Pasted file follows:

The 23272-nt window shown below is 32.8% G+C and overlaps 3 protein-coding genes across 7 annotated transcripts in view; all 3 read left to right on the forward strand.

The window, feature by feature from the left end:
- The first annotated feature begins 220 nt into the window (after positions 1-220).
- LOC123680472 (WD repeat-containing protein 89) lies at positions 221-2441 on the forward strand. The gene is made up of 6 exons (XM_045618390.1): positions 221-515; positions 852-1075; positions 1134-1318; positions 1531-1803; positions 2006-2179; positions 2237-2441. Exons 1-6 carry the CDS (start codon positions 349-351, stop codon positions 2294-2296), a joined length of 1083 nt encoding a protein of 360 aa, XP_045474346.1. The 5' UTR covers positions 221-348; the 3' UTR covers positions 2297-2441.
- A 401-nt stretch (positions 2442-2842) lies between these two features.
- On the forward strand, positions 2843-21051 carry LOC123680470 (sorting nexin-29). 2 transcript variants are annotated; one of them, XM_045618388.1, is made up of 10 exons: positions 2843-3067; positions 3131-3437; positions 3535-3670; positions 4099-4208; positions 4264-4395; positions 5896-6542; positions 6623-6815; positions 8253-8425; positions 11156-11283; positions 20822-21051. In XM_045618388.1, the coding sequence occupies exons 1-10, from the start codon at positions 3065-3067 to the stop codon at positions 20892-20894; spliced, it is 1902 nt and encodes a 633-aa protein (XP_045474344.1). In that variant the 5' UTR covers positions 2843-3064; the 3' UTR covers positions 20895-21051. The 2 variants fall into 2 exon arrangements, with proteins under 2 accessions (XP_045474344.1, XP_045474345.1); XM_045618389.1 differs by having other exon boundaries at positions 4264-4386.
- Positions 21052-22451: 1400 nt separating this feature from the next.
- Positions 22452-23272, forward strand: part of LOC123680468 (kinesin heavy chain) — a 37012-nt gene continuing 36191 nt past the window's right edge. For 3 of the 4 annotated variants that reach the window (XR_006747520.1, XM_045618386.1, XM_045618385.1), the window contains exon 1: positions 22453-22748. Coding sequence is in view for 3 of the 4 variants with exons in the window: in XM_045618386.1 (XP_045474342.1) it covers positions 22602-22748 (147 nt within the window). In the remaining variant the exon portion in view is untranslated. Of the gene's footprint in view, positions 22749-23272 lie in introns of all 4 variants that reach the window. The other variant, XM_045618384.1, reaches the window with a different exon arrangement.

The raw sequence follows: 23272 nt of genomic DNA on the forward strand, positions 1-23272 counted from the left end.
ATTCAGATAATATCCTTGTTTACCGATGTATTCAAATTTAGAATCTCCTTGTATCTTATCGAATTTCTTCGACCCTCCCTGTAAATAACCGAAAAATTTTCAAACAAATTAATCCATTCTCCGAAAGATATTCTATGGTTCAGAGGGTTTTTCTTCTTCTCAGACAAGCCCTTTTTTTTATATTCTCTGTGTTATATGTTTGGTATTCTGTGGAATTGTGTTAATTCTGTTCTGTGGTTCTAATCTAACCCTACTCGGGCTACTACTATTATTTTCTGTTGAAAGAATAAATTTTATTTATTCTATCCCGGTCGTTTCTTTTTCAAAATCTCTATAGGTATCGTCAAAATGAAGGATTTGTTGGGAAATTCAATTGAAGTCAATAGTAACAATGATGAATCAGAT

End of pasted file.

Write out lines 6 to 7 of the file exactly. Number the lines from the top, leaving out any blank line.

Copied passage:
- On the forward strand, positions 2843-21051 carry LOC123680470 (sorting nexin-29). 2 transcript variants are annotated; one of them, XM_045618388.1, is made up of 10 exons: positions 2843-3067; positions 3131-3437; positions 3535-3670; positions 4099-4208; positions 4264-4395; positions 5896-6542; positions 6623-6815; positions 8253-8425; positions 11156-11283; positions 20822-21051. In XM_045618388.1, the coding sequence occupies exons 1-10, from the start codon at positions 3065-3067 to the stop codon at positions 20892-20894; spliced, it is 1902 nt and encodes a 633-aa protein (XP_045474344.1). In that variant the 5' UTR covers positions 2843-3064; the 3' UTR covers positions 20895-21051. The 2 variants fall into 2 exon arrangements, with proteins under 2 accessions (XP_045474344.1, XP_045474345.1); XM_045618389.1 differs by having other exon boundaries at positions 4264-4386.
- Positions 21052-22451: 1400 nt separating this feature from the next.